BUT.

And that BUT makes me feel so guilty.  That BUT is constantly hanging over my head.

BUT he's not the son who died.

BUT regardless of how healing he's been, he can never fill the baby-sized hole in my heart that is still raw.

BUT I just want all of my babies.

BUT the math would never allow it.

And right behind the BUTs are the WHAT IFs.

WHAT IF my baby had not died?

WHAT IF my third pregnancy hadn't ended in miscarriage?

WHAT IF Baby Number Three had been born?

WHAT IF I  had a one year old today?

Would he be healthy?  Or would I be sitting in a hospital room while he struggled to live... hooked up to machines or recovering from endless surgeries due to a congenital defect or chromosomal abnormality?

And those WHAT IFs lead me to think the scariest WHAT IF of all.  One so awful, that it makes me feel physically ill just to think it, let alone write it here where others can see my dark thoughts.

Here goes....please be gentle with your judgment.

WHAT IF other people were right?  You know the ones.  The well-meaning people who uttered those awful trite phrases that were meant to bring me comfort when my baby died.  Those phrases that just added to my pain.

WHAT IF "it's for the best"?

WHAT IF "everything happens for a reason"?

WHAT IF they were right?

Because if that baby had lived,  I would not have my precious rainbow, my Optimus. That thought terrifies me.   I can't imagine my life without him.  He brings us so much joy.

Does that mean that one baby was lost so that another could exist?  That my miscarriage really was "a blessing in disguise" as others told me?   Did my body choose one baby over another?

As soon as these morbid thoughts enter my head, I feel so sick and so guilty.  My head and my heart start to pound.

I just want all my babies.

Living with the "buts" and the "what ifs" is hard.

BUT.

I can't change what happened.   None of us can.  All I can do is move forward.  Love.   Live.  Remember.  Grieve.

The pain will always be there for the baby who died.  I'll always wonder what life could have been if the Storm had never stolen him from us.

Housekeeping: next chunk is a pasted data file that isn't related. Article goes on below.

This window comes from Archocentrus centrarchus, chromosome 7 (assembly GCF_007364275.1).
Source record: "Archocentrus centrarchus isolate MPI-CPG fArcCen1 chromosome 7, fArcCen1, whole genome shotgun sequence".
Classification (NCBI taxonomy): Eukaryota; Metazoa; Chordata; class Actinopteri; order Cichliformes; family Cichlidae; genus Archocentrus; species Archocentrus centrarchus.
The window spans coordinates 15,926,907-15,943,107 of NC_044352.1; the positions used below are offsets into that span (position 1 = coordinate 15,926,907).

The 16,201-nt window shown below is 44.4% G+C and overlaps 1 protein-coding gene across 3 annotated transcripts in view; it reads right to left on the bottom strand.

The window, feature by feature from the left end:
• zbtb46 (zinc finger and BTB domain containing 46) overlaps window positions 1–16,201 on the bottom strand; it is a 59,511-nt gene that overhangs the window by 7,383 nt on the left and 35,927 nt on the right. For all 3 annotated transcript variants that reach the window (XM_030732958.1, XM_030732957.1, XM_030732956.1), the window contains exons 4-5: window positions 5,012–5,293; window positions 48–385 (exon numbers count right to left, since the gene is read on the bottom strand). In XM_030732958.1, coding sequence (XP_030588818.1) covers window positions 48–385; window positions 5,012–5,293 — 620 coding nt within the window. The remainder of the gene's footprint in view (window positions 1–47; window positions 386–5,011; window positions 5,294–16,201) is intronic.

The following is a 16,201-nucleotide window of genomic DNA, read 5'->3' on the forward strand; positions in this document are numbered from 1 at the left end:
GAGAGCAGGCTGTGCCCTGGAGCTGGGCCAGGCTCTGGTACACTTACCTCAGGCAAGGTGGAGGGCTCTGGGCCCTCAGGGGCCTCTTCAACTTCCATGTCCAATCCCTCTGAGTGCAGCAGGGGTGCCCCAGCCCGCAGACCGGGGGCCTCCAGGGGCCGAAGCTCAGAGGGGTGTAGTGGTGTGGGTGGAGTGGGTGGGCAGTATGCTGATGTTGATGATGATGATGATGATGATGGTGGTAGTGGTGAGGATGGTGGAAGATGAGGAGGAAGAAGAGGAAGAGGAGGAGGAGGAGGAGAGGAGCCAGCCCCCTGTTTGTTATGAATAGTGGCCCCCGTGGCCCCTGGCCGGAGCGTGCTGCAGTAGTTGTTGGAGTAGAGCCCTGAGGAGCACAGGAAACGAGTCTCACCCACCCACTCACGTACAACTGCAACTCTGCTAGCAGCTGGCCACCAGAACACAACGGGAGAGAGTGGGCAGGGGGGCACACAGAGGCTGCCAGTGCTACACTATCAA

BUT like the Ying and the Yang, I know that with the pain, there is happiness too.  There is happiness for the Sunshines in my life and happiness for the Rainbow that followed my Storm.  There is happiness for the life I have with my beautiful family.

 My pain and happiness will always coexist.  Maybe one day I'll get used to it.

Today I'm going to light a candle for my baby and wish him a happy first birthday.   I'm going to read him "I'll Love You Forever," the very same copy I have read with all his siblings.

I'm going to wish that he was here with us. I'm going to remember him and wish that things were different.

I'm going to hope that somewhere out there, a reality exists where all of my children are with me.   I'm going to hope that in this alternate reality, it's possible for me to have a one year old and a ten month old.

I'm going to hope that instead of lighting a candle in memory of my baby, we are lighting one on his birthday cake and watching him smash cake all over his high chair and face, his hair sticky with icing. He'll squeal out in happiness when his older siblings sing happy birthday, and he'll try to grab the noise makers they blow at him, giggling at the sounds they make.  And he and his baby brother (by only two months) will happily play with the gift boxes and try to eat the wrapping paper, completely oblivious to the gifts.

Today,  I should have a one year old, but instead I have a ten month old...and I desperately wish I had them both to hold.

Happy birthday, Little One.  I love you.   Always.

Thursday, February 19, 2015

Back to the Beginning...Again

A year ago,  I woke up pregnant.
That was my first thought of the morning.  I'm pregnant!   I'd known less than a week, and it consumed my thoughts in from the moment my eyes popped open until the moment I fell to sleep.

On this morning that thought was quickly followed by foreboding.  The night before I'd found the telltale sign that every pregnant woman dreads, a tiny drop of blood that turned into several spots a couple of hours later. 
But am I STILL pregnant?    I wondered.
I'd woken up several times during that long night.   Each time,  I'd roll over on my left side and pray.  Please God, please let my baby be ok.

I tried to rationalize my fear away.   It's no big deal.  Just your uterus stretching. Completely normal...exactly what happened with my daughter, and she was fine!

Still the worry and anxiety were eating at me.   I prayed,  I rationalized, I bargained.  I made all kinds of promises to God.   If this baby is ok, I PROMISE I'll be a better person.  I'll be more patient,  I'll be more understanding,  I'll be a better listener.    I'll be a better mom, partner, daughter, friend, neighbor.  I won't yell at other drivers in traffic,  regardless what they do.

Along with prayers and thoughts of rationalization and bargaining that crowded my brain, two emotions crept in.   Sadness and anger.  Why is this happening to me? What kind of sick joke is this? Why ME?